Al-Sadr's bloc said the move is an attempt to pressure al-Maliki to draw up a timetable for U.S. troops to leave the country.
Al-Maliki has welcomed al-Sadr's decision. In a statement, al-Maliki called it an opportunity to hand the six portfolios to what he called "efficient" ministers.
He said they will be chosen for their abilities, not for their religious affiliation.
Al-Maliki is now expected to move ahead with a cabinet reshuffle.
Al-Sadr's move came on April 15 after another bloody day in Baghdad, where at least 37 people died in bombings.
The al-Sadr bloc leader, Nassar al-Rubaiy'i, said today that as long as U.S. forces were in Iraq, the government could not stop the violence. He said Iraqi people want U.S. troops to leave but al-Maliki's government does not listen.
"The most important reason, sadly, is the non-response of Prime Minister al-Maliki to the demonstration of a million [people], staged by the Iraqi people in the province of holy Al-Najaf, while [al-Maliki] directly demanded that the occupation forces remain," al-Rubay'i said. "And since al-Maliki gained his position as a result of a parliamentary system, he is asked to reflect the will of Iraqi people."
Al-Sadr mobilized tens of thousands of Iraqis for a peaceful demonstration in the Shi'ite holy city of Al-Najaf on April 9, the fourth anniversary of Baghdad's fall. At the rally, many participants called for a timetable for U.S. withdrawal.
Response To Crackdown
David Hartwell, an analyst with the London-based organization Jane's Information Group, says al-Sadr's move might be partly in response to the current U.S.-led surge operation to crack down on militias and increase security in the country, especially in Baghdad.
Al-Sadr is reported to be unhappy about recent arrests of some of his Imam al-Mahdi Army fighters in the crackdown.
Though the move expose cracks in the Shi'ite alliance, Hartwell says al-Sadr's decision to withdraw his bloc's cabinet members from the government is unlikely to lead to an immediate serious political crisis.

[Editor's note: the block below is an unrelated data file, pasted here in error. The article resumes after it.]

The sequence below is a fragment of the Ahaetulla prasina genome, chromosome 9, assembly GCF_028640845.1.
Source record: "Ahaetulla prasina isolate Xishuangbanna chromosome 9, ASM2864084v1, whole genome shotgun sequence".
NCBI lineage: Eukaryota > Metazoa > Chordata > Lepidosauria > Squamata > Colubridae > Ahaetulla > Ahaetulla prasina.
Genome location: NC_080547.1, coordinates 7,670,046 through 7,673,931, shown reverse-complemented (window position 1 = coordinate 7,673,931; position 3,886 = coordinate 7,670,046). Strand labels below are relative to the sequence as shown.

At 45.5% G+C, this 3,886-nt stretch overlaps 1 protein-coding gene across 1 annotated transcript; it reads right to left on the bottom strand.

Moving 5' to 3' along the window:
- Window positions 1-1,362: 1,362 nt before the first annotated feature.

"In the longer term, you might see an increased friction within the Shi'ite movement that is governing Iraq," Hartwell says. "Although again, this is not going to be enough to cause the government to fall or any dramatic situation like that."
Al-Sadr's bloc also has 30 deputies in parliament who will remain in the legislature despite the withdrawal of the cabinet members.
In January, al-Sadr's bloc ended a two-month boycott of parliament that it initiated in November 2006 to protest a meeting in Amman, Jordan, between al-Maliki and U.S. President George W. Bush. Al-Sadr's deputies and his ministers both participated in the boycott, although none actually resigned.
But Hartwell does not rule out that al-Sadr could up pressure on the government in the future, including through violence.
"He wants a free hand and that free hand may involve more extreme solutions that he may see, such as increasing violence," Hartwell says. "That may increase particularly if he feels his al-Mahdi Army is been specifically targeted by the Americans."
U.S. officials have often described the Iman al-Mahdi Army as one of the greatest threats to security in Iraq. The militia fought two uprisings against U.S. forces in 2004.
Al-Sadr supporters demonstrating against the U.S. presence in Iraq in October 2006 (epa)
A RADICAL CLERIC. Shi'ite cleric Muqtada al-Sadr is a key figure in Iraq. He heads the Imam Al-Mahdi Army militia and a political bloc that is prominent in parliament and the government. His ties to Iran have also provoked concerns in some quarters.